When anyone talks about the failures of and the wrongheadedness of identity politics, they never examine or acknowledge what we meant for ourselves. And that I find infuriating. Because their understandings are so superficial. They want to use our own words to beat us up with and anyone else who thinks it makes a difference if you’re a trans woman of color who’s homeless and whose experiences will color the ways that she sees the world and what her needs are when it comes to change and social justice. Instead they take the most simplistic meaning and don’t place it in a proper historical context.

For black women in the 1970’s to say that the most meaningful politics come out of our identities, that was a revolutionary statement. No one else was saying that. Of course today, even Beyoncé can be a black feminist, but how did she get to be one?

How do you think multiple systems of oppression and identity politics play out in our current political climate?

The majority of people living in the United States are under attack by the present administration –  Muslims, women, LGBT people, black people, immigrants, poor people. One of the things I have said in the past and what this period embodies is that the right wing has an intersectional perspective about who they hold in contempt and who they wish to obliterate. The counter to that is a multi-issued coalition politics to fight and challenge all these attacks that are coming from our government. I think these politics are more vital and more useful than ever, and given the level of attention to these politics, we have to find other ways to struggle and we all have to be in this together and have consciousness about what our sisters and brothers are experiencing.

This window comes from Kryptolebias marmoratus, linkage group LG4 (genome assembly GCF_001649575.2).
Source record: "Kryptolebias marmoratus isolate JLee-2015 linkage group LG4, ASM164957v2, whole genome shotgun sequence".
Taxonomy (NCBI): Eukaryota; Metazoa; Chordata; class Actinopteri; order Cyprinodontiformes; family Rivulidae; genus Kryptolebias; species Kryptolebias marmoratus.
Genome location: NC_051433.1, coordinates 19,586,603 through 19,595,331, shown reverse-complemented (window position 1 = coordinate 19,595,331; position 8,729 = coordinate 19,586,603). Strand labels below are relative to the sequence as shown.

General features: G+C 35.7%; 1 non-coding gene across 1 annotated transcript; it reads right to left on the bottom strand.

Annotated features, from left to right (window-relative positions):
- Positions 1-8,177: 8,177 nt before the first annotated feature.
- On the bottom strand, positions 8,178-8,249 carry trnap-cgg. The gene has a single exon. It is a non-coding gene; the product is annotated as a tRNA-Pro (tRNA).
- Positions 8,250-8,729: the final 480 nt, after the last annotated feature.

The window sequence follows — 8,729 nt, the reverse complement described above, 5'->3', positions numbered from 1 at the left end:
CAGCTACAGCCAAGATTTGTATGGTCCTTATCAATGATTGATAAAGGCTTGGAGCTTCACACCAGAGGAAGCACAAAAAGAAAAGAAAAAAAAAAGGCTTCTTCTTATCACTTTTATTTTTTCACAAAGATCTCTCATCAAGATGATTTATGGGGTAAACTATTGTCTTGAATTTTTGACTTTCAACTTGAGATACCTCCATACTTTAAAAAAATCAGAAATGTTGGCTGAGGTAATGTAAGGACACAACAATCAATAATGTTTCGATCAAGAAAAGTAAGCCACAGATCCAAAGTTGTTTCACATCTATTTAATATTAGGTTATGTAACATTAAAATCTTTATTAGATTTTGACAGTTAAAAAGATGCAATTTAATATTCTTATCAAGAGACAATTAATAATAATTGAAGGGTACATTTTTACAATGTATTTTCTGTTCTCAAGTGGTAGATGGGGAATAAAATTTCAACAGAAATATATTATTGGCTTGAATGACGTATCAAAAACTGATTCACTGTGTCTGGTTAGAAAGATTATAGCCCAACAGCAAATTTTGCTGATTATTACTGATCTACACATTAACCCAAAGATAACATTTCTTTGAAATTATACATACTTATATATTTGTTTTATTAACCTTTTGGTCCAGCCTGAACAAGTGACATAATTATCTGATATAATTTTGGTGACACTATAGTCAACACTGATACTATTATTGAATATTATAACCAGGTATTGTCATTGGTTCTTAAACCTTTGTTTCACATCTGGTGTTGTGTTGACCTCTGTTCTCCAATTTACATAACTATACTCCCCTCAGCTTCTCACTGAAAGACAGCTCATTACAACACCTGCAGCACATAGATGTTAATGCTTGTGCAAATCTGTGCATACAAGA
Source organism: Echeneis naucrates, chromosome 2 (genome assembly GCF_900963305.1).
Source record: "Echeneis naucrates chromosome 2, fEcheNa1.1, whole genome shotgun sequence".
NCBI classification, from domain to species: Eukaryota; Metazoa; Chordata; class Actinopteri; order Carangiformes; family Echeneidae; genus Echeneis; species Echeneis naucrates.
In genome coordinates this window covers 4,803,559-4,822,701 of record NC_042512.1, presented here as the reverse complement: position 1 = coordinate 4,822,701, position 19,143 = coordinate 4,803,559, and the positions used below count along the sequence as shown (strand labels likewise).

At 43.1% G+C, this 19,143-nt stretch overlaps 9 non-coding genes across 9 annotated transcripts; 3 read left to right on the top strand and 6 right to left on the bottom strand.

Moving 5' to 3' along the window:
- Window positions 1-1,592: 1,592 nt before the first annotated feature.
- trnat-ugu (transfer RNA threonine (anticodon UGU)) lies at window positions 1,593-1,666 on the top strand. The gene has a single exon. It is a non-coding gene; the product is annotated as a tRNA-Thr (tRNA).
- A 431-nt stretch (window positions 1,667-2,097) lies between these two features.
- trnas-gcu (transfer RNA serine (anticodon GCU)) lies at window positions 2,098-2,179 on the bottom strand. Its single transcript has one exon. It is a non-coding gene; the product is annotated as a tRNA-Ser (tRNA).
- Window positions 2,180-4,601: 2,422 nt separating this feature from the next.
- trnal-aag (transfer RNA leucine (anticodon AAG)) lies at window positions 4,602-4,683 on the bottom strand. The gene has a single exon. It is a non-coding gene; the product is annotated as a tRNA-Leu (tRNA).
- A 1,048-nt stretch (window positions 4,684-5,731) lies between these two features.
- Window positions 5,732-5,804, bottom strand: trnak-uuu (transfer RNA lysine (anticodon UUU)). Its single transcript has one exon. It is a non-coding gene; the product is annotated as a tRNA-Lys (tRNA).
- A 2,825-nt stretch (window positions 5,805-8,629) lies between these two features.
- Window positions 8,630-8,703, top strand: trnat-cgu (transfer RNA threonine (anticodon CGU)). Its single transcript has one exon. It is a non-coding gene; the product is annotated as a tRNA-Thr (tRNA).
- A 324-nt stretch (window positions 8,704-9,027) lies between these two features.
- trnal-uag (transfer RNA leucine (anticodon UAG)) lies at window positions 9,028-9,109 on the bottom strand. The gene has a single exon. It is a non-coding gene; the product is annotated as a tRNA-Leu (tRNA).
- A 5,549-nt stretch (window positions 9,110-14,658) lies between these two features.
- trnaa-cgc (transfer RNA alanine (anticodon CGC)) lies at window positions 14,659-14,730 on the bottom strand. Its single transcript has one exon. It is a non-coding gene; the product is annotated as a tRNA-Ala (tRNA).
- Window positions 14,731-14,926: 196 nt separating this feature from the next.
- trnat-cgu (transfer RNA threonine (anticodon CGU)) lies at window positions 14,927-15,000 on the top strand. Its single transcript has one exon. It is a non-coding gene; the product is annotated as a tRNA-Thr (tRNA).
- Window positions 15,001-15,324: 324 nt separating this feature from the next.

How do you see these issues impacting on the current #MeToo hashtag movement around sexual assault and harassment?

It’s really good whenever people who are being abused and brutalized speak out. I know there have been criticisms that the reason people are listening to this is because the victims are famous Hollywood women with lots of privilege. I don’t know if that’s a fair assessment of it, but I think it’s important for women and other people to speak out when they are under attack. I think the limitations is about who is believed. Women of color have been saying this for years and have been enduring this for years, but no one would listen because we’re not white and rich and famous. I think that critique is valid. On the other hand, there is a nationwide furor and set of discussions going on about what’s it like to be a woman and subject to the reality of unwanted sexual advances or the threat of them. That’s a good conversation to have.

How do we remain hopeful despite being under attack?

There’s always hope in struggle. You can’t struggle without hope. As long as people are struggling and organizing, there’s hope. In some instances, the scales are falling away from people’s eyes and some are beginning to see how undemocratic, how abusive and how wrong the hatemongering is that we’re experiencing during this period. People want a new way. I’m very excited about the poor people’s campaign that William Barber is co-leading and I’m involved in New York state for a similar campaign. Because I’m involved with struggle, I’m always hopeful.



Janell Hobson is professor of women's, gender and sexuality studies at the University at Albany. She is the author of When God Lost Her Tongue: Historical Consciousness and the Black Feminist Imagination. She is also the editor of Tubman 200: The Harriet Tubman Bicentennial Project.